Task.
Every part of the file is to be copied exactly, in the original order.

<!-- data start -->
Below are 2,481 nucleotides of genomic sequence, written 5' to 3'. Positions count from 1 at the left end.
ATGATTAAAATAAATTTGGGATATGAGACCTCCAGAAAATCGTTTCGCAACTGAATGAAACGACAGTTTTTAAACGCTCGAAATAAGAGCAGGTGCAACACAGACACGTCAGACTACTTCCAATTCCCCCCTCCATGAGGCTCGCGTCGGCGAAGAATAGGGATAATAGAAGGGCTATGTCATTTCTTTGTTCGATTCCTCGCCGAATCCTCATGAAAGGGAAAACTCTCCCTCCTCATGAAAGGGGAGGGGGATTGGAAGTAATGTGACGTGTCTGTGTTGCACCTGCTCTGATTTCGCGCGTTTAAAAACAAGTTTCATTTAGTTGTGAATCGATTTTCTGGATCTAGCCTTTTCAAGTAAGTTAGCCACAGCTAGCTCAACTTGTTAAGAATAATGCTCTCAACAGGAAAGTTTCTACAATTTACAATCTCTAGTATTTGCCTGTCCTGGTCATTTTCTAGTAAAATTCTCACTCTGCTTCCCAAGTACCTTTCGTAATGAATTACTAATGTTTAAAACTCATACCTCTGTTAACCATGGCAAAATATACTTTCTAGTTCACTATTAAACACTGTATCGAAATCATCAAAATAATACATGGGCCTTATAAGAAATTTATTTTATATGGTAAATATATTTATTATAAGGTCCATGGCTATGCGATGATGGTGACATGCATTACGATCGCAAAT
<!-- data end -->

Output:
Below are 2,481 nucleotides of genomic sequence, written 5' to 3'. Positions count from 1 at the left end.
ATGATTAAAATAAATTTGGGATATGAGACCTCCAGAAAATCGTTTCGCAACTGAATGAAACGACAGTTTTTAAACGCTCGAAATAAGAGCAGGTGCAACACAGACACGTCAGACTACTTCCAATTCCCCCCTCCATGAGGCTCGCGTCGGCGAAGAATAGGGATAATAGAAGGGCTATGTCATTTCTTTGTTCGATTCCTCGCCGAATCCTCATGAAAGGGAAAACTCTCCCTCCTCATGAAAGGGGAGGGGGATTGGAAGTAATGTGACGTGTCTGTGTTGCACCTGCTCTGATTTCGCGCGTTTAAAAACAAGTTTCATTTAGTTGTGAATCGATTTTCTGGATCTAGCCTTTTCAAGTAAGTTAGCCACAGCTAGCTCAACTTGTTAAGAATAATGCTCTCAACAGGAAAGTTTCTACAATTTACAATCTCTAGTATTTGCCTGTCCTGGTCATTTTCTAGTAAAATTCTCACTCTGCTTCCCAAGTACCTTTCGTAATGAATTACTAATGTTTAAAACTCATACCTCTGTTAACCATGGCAAAATATACTTTCTAGTTCACTATTAAACACTGTATCGAAATCATCAAAATAATACATGGGCCTTATAAGAAATTTATTTTATATGGTAAATATATTTATTATAAGGTCCATGGCTATGCGATGATGGTGACATGCATTACGATCGCAAAT